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Space debris from Russian anti-satellite missile test spotted in telescope images and video

These radar images from the Numerica Corporation  show the Cosmos 1408 satellite before (left) and after an impact from a Russian anti-satellite test on Nov. 15, 2021. (Image credit: Numerica Corporation)

Pieces of a shattered Soviet-era satellite are visible in new telescope images after its destruction by a Russian anti-satellite weapons test on Monday (Nov. 15).

The images were captured by Numerica Corp., a Colorado-based company provides tracking of space debris objects, and shared by the company's partner Slingshot Aerospace on Twitter. They show images and video of the debris in the wake of a direct-ascent anti-satellite test by Russia Monday that sent a missile from the ground to destroy a defunct satellite called Cosmos 1408.

The telescopic footage shows just some of the more than 1,500 trackable pieces of debris from Cosmos 1408 after its destruction by Russia. The U.S. Space Department, U.S. military officials and NASA administrator Bill Nelson are among the authorities condemning Russia for the act, which they said put the International Space Station at risk from the debris.

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In a description with the images, Slingshot said Numerica "imaged the debris field created by the Russian anti-satellite test against #Cosmos1408." Numerica has a global telescope network and tracking software to assist in space domain awareness, according to its website.

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While Slingshot said Numerica is wholly responsible for the images, Slingshot told Space.com that it also has a product called Slingshot Beacon that uses data feeds from several sources for space debris tracking.

"We will analyze data feeds and Conjunction Data Messages (CDMs) from the U.S. government and other sources to present to space operators," marketing manager Madeline Reto said in an e-mail Tuesday (Nov. 16). "We determine which of their assets are at high risk of conjunctions. In situations like this, operators can get thousands of government CDMs so [that] Slingshot ensures customers only have to track the high risk ones."

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Already the event has had ripple effects on international space operations. The seven-person Expedition 66 crew, which includes two Russian cosmonauts and three American astronauts, took temporary shelter in their return ships Monday as the orbiting complex passed by the debris cloud.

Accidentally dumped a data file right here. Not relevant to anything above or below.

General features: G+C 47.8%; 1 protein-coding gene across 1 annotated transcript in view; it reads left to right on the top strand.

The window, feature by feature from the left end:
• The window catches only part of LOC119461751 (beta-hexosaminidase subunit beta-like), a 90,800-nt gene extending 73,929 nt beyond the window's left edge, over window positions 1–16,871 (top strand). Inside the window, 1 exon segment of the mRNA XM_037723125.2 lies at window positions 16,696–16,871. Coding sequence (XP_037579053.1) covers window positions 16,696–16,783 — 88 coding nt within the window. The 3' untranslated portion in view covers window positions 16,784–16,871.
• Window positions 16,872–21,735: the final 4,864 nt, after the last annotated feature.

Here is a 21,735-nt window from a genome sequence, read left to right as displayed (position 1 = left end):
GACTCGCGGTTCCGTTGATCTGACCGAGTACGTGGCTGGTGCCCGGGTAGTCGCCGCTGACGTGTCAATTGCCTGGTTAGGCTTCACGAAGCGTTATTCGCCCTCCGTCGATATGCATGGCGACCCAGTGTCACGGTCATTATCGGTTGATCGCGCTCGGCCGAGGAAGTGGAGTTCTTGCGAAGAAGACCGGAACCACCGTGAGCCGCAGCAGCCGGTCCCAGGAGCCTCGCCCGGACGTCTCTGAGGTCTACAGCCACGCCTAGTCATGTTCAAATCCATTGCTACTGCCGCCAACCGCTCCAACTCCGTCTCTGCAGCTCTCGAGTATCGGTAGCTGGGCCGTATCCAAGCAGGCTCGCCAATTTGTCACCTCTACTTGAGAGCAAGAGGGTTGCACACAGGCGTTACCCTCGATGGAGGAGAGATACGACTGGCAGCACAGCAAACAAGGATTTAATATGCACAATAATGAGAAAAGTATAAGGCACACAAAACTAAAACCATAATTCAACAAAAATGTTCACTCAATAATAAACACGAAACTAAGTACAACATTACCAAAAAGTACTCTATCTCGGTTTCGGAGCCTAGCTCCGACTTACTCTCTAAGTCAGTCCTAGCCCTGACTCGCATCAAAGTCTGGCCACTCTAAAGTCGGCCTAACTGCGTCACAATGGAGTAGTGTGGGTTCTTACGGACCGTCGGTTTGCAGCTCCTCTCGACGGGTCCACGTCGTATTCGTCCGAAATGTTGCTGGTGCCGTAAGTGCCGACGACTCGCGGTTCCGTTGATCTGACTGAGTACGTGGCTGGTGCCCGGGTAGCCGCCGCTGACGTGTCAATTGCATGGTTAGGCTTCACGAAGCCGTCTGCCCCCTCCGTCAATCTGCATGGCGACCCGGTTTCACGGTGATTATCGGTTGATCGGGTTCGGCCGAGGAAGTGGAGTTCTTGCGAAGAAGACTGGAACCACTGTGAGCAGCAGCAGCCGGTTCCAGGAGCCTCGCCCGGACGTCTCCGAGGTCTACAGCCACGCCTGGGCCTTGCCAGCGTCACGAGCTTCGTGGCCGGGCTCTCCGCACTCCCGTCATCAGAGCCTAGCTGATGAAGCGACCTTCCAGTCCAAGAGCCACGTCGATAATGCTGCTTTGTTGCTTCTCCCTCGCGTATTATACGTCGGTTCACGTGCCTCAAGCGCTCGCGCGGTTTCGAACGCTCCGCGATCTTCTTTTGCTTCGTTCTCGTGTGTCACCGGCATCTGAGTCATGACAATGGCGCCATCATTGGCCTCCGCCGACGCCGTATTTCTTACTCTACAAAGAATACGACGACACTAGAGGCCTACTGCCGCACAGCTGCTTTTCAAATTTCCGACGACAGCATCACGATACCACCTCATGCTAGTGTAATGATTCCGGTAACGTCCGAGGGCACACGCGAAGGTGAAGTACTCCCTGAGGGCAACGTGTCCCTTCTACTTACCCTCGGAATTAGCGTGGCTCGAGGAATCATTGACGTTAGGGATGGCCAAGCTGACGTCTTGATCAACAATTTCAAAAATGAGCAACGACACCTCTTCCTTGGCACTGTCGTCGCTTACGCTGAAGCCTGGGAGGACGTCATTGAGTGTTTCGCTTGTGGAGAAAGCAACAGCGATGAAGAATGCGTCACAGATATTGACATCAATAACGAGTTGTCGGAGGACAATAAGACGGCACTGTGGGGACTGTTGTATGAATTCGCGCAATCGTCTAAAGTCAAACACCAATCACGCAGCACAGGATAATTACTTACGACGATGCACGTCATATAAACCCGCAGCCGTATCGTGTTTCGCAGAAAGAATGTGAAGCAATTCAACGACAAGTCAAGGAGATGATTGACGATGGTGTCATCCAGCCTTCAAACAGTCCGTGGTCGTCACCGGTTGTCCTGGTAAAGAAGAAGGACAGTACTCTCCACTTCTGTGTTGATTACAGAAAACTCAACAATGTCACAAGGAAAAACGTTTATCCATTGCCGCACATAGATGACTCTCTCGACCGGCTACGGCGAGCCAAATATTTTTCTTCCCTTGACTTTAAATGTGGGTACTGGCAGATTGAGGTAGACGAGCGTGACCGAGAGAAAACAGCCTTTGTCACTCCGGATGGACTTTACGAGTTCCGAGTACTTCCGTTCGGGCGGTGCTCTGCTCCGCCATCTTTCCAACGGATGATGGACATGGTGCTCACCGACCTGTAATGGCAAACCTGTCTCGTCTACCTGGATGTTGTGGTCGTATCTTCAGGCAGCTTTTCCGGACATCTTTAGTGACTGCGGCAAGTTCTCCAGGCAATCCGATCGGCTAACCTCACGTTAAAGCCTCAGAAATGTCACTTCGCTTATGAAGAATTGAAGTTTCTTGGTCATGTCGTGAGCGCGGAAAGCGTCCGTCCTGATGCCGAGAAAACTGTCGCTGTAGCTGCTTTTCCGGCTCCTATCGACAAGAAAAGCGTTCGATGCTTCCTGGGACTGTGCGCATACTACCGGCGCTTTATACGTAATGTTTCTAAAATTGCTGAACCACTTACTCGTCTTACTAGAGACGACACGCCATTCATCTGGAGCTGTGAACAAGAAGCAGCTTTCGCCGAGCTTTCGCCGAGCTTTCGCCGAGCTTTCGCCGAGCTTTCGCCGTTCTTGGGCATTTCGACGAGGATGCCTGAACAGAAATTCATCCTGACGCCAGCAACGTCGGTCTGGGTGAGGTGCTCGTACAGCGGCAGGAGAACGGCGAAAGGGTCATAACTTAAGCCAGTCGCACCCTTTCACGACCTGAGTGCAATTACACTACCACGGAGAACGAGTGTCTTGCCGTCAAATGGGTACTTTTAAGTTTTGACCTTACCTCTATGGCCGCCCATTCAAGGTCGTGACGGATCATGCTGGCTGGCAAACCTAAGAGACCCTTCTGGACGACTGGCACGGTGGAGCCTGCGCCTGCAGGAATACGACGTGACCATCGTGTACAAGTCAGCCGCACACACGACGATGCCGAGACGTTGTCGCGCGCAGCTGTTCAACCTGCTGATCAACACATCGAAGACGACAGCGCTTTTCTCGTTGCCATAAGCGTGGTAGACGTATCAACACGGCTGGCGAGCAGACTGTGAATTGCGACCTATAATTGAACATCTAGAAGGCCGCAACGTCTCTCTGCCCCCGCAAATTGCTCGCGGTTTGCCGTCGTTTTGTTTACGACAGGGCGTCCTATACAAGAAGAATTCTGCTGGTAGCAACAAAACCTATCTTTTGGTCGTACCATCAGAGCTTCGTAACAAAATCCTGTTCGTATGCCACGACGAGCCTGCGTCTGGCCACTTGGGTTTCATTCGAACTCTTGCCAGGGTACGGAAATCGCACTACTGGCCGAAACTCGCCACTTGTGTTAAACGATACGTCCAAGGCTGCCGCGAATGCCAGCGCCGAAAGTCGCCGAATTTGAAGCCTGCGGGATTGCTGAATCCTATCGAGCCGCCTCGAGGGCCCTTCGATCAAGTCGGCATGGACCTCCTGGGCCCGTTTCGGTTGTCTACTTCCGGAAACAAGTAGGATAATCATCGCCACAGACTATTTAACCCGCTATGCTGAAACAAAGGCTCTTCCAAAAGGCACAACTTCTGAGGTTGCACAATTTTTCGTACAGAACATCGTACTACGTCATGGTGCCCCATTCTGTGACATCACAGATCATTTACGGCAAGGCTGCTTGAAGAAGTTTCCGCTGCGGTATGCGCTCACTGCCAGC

The space station is said to be moving through the debris field every 90 minutes; it orbits at roughly 250 miles (400 km) above Earth. Space debris tracker LeoLabs suggests the cloud of satellite pieces ranges in altitude between 273 miles and 323 miles (440 to 520 km) above Earth.

China also has a low-Earth orbit Tiangong space station module, Tianhe, that currently has three astronauts on board. It is unclear if the crew is taking any special measures as a result of the incident. Tianhe's average altitude is roughly 229 miles (368 km).

Russia and the United States are the major partners of the ISS, and their collaboration on the project dates to the early 1990s amid occasional spats between the countries, including reported threats by Russia to leave the ISS program in June. 

In August, NASA and Roscosmos said their collaboration is still strong despite a July incident that saw the newly arrived Russian Nauka module accidentally tilt the space station by 540 degrees, causing a temporary spacecraft emergency. The astronauts were in no danger, NASA said at the time. Thruster misfirings on a Russian Soyuz MS-18 spacecraft altered the ISS orientation again in October for about 30 minutes.

A NASA statement about the new debris incident Monday noted the hatches between the U.S. and Russian side of the space station segments remain open.

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Elizabeth Howell

Elizabeth Howell is a contributing writer for Space.com who is one of the few Canadian journalists to report regularly on space exploration. She is the author or co-author of several books on space exploration. Elizabeth holds a Ph.D. from the University of North Dakota in Space Studies, and an M.Sc. from the same department. She also holds a bachelor of journalism degree from Carleton University in Canada, where she began her space-writing career in 2004. Besides writing, Elizabeth teaches communications at the university and community college level, and for government training schools. To see her latest projects, follow Elizabeth on Twitter at @howellspace.